"All his folks were circus people," said Mr. Hooper. "And when that's the case the young folks nearly always stay in the same business. Ben will make a good clown when he grows up, and he will be a good jumper, too."

"I'm going to be a circus man," said Bunny. "Can I be in your show, Mr. Hooper?"

"Well, we'll see about that when you get a little older. But you and your sister can come and see our circus, any time you wish, for nothing. I watched you two do your scarecrow and pumpkin dance, and you did it very well."

Bunny Brown and his sister Sue were pleased to hear this.

"Yes, it was a pretty good circus for young folks to get up all by themselves," said Grandpa Brown. "But how soon do you have to take Ben away with you, Mr. Hooper?"

"As soon as I can, Mr. Brown. Our show is going to move on to-night, and I'd like to have Ben back in his old place if you can let him go."

"Oh, yes," said Grandpa Brown. "He can go. I hope you'll be happy, Ben."

"I'll look well after him, and he shall have no more trouble," said Mr. Hooper. Then Ben told what a hard time he had after he ran away from the circus. He had to sleep in old barns, and under hay-stacks, and he had very little to eat. And when he came to grandpa's house he did not tell that he had run away from the show, for fear some one would make him go back to the bad clown who beat him.

But everything came out all right, you see, and Ben was happy once more. Of course, Bunny and Sue felt sorry to have their friend leave them, but it could not be helped.

"But we'll be going back home ourselves pretty soon," said Daddy Brown.

Bunker Blue and Ben Hall shook hands and said they hoped they would see each other again.

"And to think," said Bunker, "that you were from a circus all the time, and never told us! But I sort of thought you were, for you knew so much about ropes, and putting up tents, making tricks and acts and pretend wild animals, and all that."

"Yes," answered Ben with a laugh, "sometimes it was pretty hard not to do some of the other tricks I had learned in the circus. I didn't want you to find out about me, but the secret came out, anyhow."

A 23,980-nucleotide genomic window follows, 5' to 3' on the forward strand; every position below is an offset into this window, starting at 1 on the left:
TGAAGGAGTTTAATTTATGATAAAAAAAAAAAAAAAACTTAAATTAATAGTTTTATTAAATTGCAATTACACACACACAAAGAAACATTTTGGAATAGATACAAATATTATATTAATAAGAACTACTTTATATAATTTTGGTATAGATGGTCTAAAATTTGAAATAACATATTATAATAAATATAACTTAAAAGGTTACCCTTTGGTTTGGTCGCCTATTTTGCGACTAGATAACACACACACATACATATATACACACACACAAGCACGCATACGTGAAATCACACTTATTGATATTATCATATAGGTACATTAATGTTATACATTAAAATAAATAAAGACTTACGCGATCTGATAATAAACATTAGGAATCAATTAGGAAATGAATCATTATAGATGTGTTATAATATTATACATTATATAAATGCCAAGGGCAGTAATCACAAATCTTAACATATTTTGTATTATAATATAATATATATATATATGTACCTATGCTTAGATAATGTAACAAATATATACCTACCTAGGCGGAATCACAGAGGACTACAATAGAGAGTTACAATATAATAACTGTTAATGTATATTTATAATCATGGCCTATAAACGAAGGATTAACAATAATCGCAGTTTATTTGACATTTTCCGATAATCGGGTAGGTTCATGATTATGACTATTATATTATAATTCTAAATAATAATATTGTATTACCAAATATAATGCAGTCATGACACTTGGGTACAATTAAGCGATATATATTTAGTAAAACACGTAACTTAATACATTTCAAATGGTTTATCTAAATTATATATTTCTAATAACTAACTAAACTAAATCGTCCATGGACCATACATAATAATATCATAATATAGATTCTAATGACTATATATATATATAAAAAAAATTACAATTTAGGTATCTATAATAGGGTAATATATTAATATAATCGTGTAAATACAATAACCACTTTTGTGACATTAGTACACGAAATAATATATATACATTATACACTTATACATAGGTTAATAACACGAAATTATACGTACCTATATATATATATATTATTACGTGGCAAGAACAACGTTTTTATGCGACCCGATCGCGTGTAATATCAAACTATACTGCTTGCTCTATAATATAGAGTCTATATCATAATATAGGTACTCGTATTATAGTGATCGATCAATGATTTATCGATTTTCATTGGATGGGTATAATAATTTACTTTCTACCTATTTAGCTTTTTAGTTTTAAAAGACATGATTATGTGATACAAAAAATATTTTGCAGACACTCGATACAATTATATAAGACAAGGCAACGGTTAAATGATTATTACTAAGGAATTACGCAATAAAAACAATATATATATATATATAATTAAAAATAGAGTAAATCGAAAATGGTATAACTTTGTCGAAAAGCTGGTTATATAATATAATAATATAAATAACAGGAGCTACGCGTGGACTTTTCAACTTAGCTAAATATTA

"Just like ours about the scarecrow and the pumpkin!" laughed Bunny Brown. "Wasn't ours a good secret?"

"It certainly was!" cried Mother Brown.

That night Ben Hall said good-bye to Bunny, Sue and all the others, and went back to the real circus with Mr. Hooper.

"I wonder if we'll ever see him again?" asked Bunny, a little sadly.

"Perhaps you will," said his father.

The vacation of Bunny and Sue, on grandpa's farm was at an end. In a few days they were to go back to their home, near the ocean.

"Oh, but we have had such fun here; haven't we, Bunny?" cried Sue.

"Indeed we have," he said. "Jolly good fun!"

"I wonder what we'll do next?" Sue asked.

"I don't know," answered her brother.

But, as I happen to know, I'll tell you. Bunny and Sue went on another journey, and you may read all about it in the next book in this series, which will be named: "Bunny Brown and His Sister Sue at Aunt Lu's City Home."

In that book I'll tell you all the funny things the little boy and girl saw, and did, when they were in the big city of New York. It was quite different from being on grandpa's farm in the country.

One morning, about two weeks after the play-circus had been given, and Ben Hall had gone back to the real show, to learn to be a clown, Bunker Blue brought the great big automobile up to the farmhouse.

"All aboard!" cried Bunker. "All aboard for Bellemere and Sandport Bay! Come on, Bunny and Sue!"

Into the automobile, that was like a little house on wheels, climbed Bunny and Sue. Mr. and Mrs. Brown also got in. Bunker sat on the front seat to steer. There were good things to eat in the automobile, and the little beds were all made up, with freshly ironed sheets, so when night came, everyone would have a good sleep. Splash sat up on the front seat with Bunker.

"Good-bye! Good-bye!" called Bunny and Sue, waving their hands out of a window.

"Good-bye!" answered grandma and Grandpa Brown.

"Good-bye!" called the hired man.

"Bow-wow!" barked Splash.

"Chug-chug!" went the automobile, and, after a safe and pleasant journey, Bunny Brown and his sister Sue safely reached home, ready for new fun and fresh adventures which they had in plenty. And so we will all say good-bye to them.

Laura Lee Hope's Novel: Bunny Brown and His Sister Sue Playing Circus